So how do we escape from the suffering and self-destructive effects of the our shadowy temporary "non-Self" and awaken into the happy, enlightened consciousness of the two aspects of our True Self - the Luminous Mind and the even higher Tathagatagarbha? Usually it is a gradual, almost imperceptible unconscious process that occurs ever so slowly over hundreds of lifetimes. But, fortunately, once we become aware of the higher teachings, such as those given by the Buddha or the Ascended Master Saint Germain, it is possible to finish the process in one lifetime - if we're super sincere. So what do we need to do? The Buddha taught that we need to gradually "empty" ourselves of the shadowy non-Self's presence within us by following the Noble Eightfold Path. And even though this is a much "faster" process then the unconscious one, it's still gradual enough that it generally takes one's entire lifetime. No one does it overnight. Never the less, if we sincerely follow this path steadfastly over the course of our lifetime, we will continue to "empty" ourselves of it's negative, selfish, self-destructive influences and presence until eventually it finally ceases to exist. The Buddha referred to this accomplishment as reaching a state of "emptiness", because, we have now emptied ourselves of our shadowy lower self or "non-Self". (This is similar to Sathya Sai Baba's allegory of unweaving the cloth of selfish desires by removing one strand at a time until it ceases to exist.)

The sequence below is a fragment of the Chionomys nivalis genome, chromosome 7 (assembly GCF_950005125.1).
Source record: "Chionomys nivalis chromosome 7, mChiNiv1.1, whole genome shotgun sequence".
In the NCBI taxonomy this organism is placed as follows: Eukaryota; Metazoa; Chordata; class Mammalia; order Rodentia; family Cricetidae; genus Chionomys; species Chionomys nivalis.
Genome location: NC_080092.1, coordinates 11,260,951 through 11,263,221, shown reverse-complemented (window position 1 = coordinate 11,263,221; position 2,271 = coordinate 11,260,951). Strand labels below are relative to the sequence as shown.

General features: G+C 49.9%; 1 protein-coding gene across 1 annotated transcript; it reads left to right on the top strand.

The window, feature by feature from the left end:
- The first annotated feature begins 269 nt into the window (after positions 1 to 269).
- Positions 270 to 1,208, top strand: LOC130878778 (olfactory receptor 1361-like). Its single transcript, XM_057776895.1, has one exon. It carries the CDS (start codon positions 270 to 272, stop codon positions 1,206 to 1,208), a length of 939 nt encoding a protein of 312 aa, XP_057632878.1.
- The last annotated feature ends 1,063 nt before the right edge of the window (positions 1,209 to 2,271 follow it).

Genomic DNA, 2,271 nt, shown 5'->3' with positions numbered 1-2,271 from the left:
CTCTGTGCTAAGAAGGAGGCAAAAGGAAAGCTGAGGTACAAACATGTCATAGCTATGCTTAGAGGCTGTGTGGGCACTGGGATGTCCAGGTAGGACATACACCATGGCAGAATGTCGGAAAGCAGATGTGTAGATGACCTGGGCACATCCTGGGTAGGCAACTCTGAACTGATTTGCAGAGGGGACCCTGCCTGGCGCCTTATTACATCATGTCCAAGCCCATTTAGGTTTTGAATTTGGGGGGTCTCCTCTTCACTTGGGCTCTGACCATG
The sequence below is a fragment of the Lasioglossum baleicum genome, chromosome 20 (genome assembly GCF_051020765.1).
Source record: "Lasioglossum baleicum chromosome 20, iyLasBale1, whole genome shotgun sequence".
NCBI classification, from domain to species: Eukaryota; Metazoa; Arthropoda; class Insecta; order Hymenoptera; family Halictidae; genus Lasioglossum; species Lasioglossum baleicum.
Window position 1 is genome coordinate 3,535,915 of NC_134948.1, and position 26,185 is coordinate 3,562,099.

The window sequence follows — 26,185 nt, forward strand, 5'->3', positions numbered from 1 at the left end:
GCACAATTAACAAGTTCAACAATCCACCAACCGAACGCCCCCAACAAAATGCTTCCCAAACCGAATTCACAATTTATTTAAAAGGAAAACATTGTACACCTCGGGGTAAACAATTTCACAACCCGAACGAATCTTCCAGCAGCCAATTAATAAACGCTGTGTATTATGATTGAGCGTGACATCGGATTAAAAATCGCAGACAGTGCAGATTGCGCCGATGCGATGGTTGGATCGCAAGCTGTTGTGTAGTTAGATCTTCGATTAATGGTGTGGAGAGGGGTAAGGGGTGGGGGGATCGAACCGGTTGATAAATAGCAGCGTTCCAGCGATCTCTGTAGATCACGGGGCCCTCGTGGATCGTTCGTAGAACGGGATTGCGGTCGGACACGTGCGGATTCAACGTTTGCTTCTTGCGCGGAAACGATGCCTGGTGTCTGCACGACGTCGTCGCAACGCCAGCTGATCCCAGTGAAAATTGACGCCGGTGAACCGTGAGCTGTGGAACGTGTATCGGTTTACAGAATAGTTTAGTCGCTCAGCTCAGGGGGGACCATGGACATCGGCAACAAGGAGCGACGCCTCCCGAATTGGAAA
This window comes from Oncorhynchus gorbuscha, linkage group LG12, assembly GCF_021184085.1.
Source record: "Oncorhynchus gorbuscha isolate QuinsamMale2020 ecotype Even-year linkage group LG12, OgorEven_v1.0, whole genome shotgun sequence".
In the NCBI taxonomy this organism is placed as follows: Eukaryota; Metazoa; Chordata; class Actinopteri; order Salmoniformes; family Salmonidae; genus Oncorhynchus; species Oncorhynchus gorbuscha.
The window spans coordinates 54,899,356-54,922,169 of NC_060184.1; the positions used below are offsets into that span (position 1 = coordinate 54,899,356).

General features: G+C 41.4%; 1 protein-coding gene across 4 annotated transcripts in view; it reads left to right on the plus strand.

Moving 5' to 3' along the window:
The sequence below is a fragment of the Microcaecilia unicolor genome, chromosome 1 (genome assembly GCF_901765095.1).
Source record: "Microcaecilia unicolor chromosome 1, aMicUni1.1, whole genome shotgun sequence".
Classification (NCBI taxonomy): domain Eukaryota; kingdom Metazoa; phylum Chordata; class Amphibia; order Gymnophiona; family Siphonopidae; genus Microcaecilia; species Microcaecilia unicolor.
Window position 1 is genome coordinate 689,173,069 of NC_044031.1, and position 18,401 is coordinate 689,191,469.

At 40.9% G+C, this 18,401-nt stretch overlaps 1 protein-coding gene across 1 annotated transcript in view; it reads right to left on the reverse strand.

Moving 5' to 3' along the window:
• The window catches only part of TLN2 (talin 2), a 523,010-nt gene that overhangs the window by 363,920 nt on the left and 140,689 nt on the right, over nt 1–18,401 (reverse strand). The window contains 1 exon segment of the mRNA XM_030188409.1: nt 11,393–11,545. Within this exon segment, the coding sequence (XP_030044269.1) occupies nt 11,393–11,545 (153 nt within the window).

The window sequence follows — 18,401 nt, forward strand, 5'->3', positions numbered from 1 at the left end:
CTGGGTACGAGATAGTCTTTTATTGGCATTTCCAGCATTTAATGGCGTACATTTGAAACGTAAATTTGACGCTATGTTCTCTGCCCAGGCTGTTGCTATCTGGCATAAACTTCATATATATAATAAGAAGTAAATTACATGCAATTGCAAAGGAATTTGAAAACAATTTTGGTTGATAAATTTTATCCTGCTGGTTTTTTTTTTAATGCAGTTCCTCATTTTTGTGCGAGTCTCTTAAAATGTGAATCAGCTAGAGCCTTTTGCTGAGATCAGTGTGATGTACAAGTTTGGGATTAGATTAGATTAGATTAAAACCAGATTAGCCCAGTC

From thenceforth we will live only within the fullness of our compassionate, kind, inspiring Luminous Mind, which of course in turn is continually blessed and inspired by our Higher Self: our Tathagatagarbha; which in turn is continually blessed and inspired by the Universal Infinite Buddha Nature. Thus, we will have reached Nirvana, because we will have "extinguished" all selfish desires and cravings, as well as all attachments and "clingings". And from now on, we will naturally be awakening more and more fully into the state of "enlightenment" or "self-realization", until we finally and permanently graduate from the physical realm. And this occurs when, at the end of our last embodiment, as we leave our physical body behind at the time of death and merge into our permanent Higher Self, the transcendent Tathagatagarbha, and thus become a Celestial Bodhisattva, and eventually a Celestial Buddha.
Since this concept of "Emptiness" and "Non-Self" was so was important, it became known as the Buddha's "Teaching on Emptiness and Non-Self". The Buddha stressed that it is only by attaining complete "emptiness", that we can experience life in the highest, purest, most enlightened way. Of course what he was referring to when he talked about "emptiness" was emptying ourselves of the shadowy, temporary selfish, egotistical, lower "non-self", so that we could experience the blessings of our Higher Self - our True Self. It makes sense that if we emptied ourselves of the lower consciousness that was blocking our awareness of our higher Buddha Nature, that we would awaken into a more enlightened state of consciousness. So, in one sense, we needed to attain "emptiness" in order to experience the "fullness" of our Higher Self.
For a universal explanation of the spiritual purpose behind having a Higher & Lower Self, please click here: Higher Self - Soul.